# Will sodium fluoride and calcium nitrate react to produce a precipitate?

Apr 25, 2017

There is a precipitate, which is calcium fluoride, $\left(\text{CaF"_2}\right)$.

#### Explanation:

Balanced Equation

"2NaF(aq) + Ca(NO"_3)_2("aq")$\rightarrow$$\text{CaF"_2("s") + "2NaNO"_3("aq")}$

As you can see, a precipitate (solid) does form, and it is calcium fluoride $\left(\text{CaF"_2}\right)$.

This is an example of of a double replacement (double displacement or metathesis) reaction. Evidence of a double replacement reaction include a precipitate, or an insoluble gas must bubble out of solution, or water must be a product (neutralization reaction). The generic equation that represents a double replacement reaction is:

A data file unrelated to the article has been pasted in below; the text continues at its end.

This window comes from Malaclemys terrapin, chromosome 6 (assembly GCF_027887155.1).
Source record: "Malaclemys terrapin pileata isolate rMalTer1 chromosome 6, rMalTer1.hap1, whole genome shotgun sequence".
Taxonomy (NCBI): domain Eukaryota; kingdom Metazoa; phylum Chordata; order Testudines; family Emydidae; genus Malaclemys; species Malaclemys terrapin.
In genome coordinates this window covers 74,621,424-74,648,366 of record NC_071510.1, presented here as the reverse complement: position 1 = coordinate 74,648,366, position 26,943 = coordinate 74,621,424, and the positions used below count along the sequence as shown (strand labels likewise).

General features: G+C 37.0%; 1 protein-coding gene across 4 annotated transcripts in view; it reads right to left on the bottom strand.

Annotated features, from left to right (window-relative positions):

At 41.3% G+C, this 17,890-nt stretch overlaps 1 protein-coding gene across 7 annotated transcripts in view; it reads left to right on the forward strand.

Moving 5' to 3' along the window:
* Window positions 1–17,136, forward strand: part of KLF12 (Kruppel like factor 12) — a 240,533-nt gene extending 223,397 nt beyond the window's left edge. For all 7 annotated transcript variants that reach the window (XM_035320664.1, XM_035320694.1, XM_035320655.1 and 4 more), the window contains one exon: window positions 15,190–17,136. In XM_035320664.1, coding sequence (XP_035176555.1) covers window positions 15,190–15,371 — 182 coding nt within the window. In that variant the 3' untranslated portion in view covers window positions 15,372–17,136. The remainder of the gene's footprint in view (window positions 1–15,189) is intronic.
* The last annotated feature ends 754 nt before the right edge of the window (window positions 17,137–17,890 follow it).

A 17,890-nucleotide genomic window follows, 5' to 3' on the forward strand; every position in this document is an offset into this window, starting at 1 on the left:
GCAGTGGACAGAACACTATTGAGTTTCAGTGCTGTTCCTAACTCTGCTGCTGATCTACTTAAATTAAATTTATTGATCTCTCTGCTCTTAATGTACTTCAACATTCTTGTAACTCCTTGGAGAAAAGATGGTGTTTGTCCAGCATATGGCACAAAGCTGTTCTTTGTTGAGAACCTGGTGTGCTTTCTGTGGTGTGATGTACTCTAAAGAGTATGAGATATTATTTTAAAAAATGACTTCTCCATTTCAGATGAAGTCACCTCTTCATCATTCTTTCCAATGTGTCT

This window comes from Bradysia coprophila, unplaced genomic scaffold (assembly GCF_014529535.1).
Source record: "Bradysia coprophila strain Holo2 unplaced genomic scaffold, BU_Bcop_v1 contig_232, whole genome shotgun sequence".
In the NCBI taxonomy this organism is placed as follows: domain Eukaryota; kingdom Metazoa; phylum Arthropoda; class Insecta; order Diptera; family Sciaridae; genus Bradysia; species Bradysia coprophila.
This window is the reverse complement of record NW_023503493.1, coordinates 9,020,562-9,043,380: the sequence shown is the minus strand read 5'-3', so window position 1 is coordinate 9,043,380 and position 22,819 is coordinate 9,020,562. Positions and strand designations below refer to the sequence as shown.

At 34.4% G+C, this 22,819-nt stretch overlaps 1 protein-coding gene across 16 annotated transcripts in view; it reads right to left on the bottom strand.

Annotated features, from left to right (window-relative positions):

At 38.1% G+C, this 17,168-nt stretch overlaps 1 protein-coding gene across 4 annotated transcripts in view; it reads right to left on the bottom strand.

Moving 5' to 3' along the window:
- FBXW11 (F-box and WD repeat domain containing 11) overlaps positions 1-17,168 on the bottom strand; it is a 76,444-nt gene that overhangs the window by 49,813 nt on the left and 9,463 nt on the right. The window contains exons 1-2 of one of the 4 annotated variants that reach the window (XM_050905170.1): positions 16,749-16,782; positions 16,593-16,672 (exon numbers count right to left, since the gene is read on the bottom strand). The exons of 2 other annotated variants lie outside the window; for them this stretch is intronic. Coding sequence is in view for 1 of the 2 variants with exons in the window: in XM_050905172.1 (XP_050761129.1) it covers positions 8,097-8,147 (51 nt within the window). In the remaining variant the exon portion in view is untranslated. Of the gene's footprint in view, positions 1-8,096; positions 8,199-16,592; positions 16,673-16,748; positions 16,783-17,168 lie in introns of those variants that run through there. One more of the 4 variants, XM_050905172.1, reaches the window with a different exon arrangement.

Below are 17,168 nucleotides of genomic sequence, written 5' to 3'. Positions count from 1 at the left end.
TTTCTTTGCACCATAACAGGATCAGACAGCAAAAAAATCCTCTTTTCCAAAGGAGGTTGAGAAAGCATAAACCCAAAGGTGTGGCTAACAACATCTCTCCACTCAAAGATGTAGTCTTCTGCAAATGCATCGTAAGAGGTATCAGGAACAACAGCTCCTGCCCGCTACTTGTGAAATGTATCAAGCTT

$\text{AX + BY}$$\rightarrow$$\text{AY + BX}$

where $\text{A and B}$ are cations, and $\text{X and Y}$ are anions.

There are solubility rules that can help you determine whether a precipitate will form, and what it is. As you can see, fluoride and calcium ions form a solid, as designated by an "s".